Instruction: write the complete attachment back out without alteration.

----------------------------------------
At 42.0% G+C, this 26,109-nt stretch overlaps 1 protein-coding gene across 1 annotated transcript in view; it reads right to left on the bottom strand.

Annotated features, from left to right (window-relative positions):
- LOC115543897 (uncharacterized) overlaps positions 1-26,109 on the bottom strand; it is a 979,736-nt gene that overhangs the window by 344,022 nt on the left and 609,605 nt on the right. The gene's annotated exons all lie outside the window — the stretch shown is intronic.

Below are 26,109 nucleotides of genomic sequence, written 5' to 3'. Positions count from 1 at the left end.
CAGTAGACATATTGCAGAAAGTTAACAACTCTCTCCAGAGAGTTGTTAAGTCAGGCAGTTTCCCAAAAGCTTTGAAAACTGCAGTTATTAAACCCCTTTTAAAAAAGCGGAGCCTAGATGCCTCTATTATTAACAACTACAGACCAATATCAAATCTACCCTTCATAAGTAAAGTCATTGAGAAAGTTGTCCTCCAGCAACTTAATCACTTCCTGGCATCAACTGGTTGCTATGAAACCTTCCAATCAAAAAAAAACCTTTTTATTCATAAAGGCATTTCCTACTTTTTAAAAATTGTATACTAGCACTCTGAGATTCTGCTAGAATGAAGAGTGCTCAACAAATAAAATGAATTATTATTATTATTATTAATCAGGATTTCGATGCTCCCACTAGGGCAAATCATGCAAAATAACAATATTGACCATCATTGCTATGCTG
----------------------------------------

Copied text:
At 42.0% G+C, this 26,109-nt stretch overlaps 1 protein-coding gene across 1 annotated transcript in view; it reads right to left on the bottom strand.

Annotated features, from left to right (window-relative positions):
- LOC115543897 (uncharacterized) overlaps positions 1-26,109 on the bottom strand; it is a 979,736-nt gene that overhangs the window by 344,022 nt on the left and 609,605 nt on the right. The gene's annotated exons all lie outside the window — the stretch shown is intronic.

Below are 26,109 nucleotides of genomic sequence, written 5' to 3'. Positions count from 1 at the left end.
CAGTAGACATATTGCAGAAAGTTAACAACTCTCTCCAGAGAGTTGTTAAGTCAGGCAGTTTCCCAAAAGCTTTGAAAACTGCAGTTATTAAACCCCTTTTAAAAAAGCGGAGCCTAGATGCCTCTATTATTAACAACTACAGACCAATATCAAATCTACCCTTCATAAGTAAAGTCATTGAGAAAGTTGTCCTCCAGCAACTTAATCACTTCCTGGCATCAACTGGTTGCTATGAAACCTTCCAATCAAAAAAAAACCTTTTTATTCATAAAGGCATTTCCTACTTTTTAAAAATTGTATACTAGCACTCTGAGATTCTGCTAGAATGAAGAGTGCTCAACAAATAAAATGAATTATTATTATTATTATTAATCAGGATTTCGATGCTCCCACTAGGGCAAATCATGCAAAATAACAATATTGACCATCATTGCTATGCTG